A: Maybe attending monthly town council or board meetings isn’t your idea of an enjoyable weekday evening and reviewing bylaws or comprehensive plans isn’t your idea of a weekend well spent, but this is what is required. It’s like homeownership (hopefully not terribly foreign to you all): No one wants to climb up on the roof to clean last season’s foliage out of the gutters. But if you aren’t diligent about clearing debris to manage stormwater runoff, you could end up with a shifting foundation that threatens your entire house. So, considering the state’s health outcomes and the amount of dilapidated structures tanking our property values, it’s time for all of us to step up and help shape the future of our communities.

Q: Why is it important for young people to get involved with their community’s redevelopment work?

A: I didn’t understand this until I became a homeowner in Fayetteville; until I became a card-carrying stakeholder. But when young, motivated professionals commit their skills and vision to local boards and government entities in a genuine spirit of collaboration, local leadership will be hard-pressed to turn us away. When we combine our passion for creating unique, livable communities with the seasoned experience and wealth of wisdom found in many longtime city council members and community leaders across the state, we build a springboard from which to launch and sustain transformational projects and policies that will attract entrepreneurs, young families, and businesses to help rebuild our tax base and revitalize our communities. As young people, our fresh eyes and vibrant desire to impact positive change are just a few of our assets, and, as previously stated, successful community and economic revitalization requires that we bring all of our assets to bear. We have so much to offer. Step one is committing to our communities.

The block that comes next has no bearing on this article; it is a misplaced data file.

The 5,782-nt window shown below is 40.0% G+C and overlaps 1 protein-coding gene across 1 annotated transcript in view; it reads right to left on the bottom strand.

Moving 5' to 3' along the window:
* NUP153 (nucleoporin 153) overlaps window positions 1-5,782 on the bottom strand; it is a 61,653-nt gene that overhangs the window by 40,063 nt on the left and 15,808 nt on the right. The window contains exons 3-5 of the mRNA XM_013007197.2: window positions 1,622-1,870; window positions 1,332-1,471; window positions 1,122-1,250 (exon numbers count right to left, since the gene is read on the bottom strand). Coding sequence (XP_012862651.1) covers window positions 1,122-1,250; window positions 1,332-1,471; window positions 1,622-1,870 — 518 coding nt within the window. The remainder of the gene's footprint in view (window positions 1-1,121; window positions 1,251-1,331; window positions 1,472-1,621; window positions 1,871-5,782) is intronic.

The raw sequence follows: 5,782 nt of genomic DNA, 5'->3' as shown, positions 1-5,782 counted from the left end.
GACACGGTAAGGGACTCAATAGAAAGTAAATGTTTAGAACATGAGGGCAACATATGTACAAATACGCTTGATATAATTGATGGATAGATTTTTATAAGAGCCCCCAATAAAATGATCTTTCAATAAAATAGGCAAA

A Texas transplant who has been playing in Fayetteville since ’07, Gabriel Peña is the Deputy Resource Coordinator for the Fayette County Commission. From the third floor of the historic Fayette County courthouse, Gabe works on local foods development, solid waste management (sexy, right?) and community redevelopment. When not behind his desk or in a meeting, Gabe is running amok with his two daughters or gardening with his wife. A runner, capricorn, and taco-snob with political ambitions, Gabe is the Chair of New River Health Association, a Federally Qualified Health Center serving Fayette, Nicholas, and Raleigh counties.

Like party favors, but for your brain. Enjoy these weekly goodies including viral videos, interesting articles, curated playlists, and more!

Scholarship Deadline Extended!

Philanthropy West Virginia is offering up to eight scholarships to help rising leaders in West Virginia attend Philanthropy West Virginia’s 2017 Annual Conference. The scholarship deadline has been extended to Tuesday, Sept. 19. The conference brings together professionals from grant-making foundations, corporate giving, giving circles and individual philanthropists across West Virginia Sept. 26-28 in Morgantown.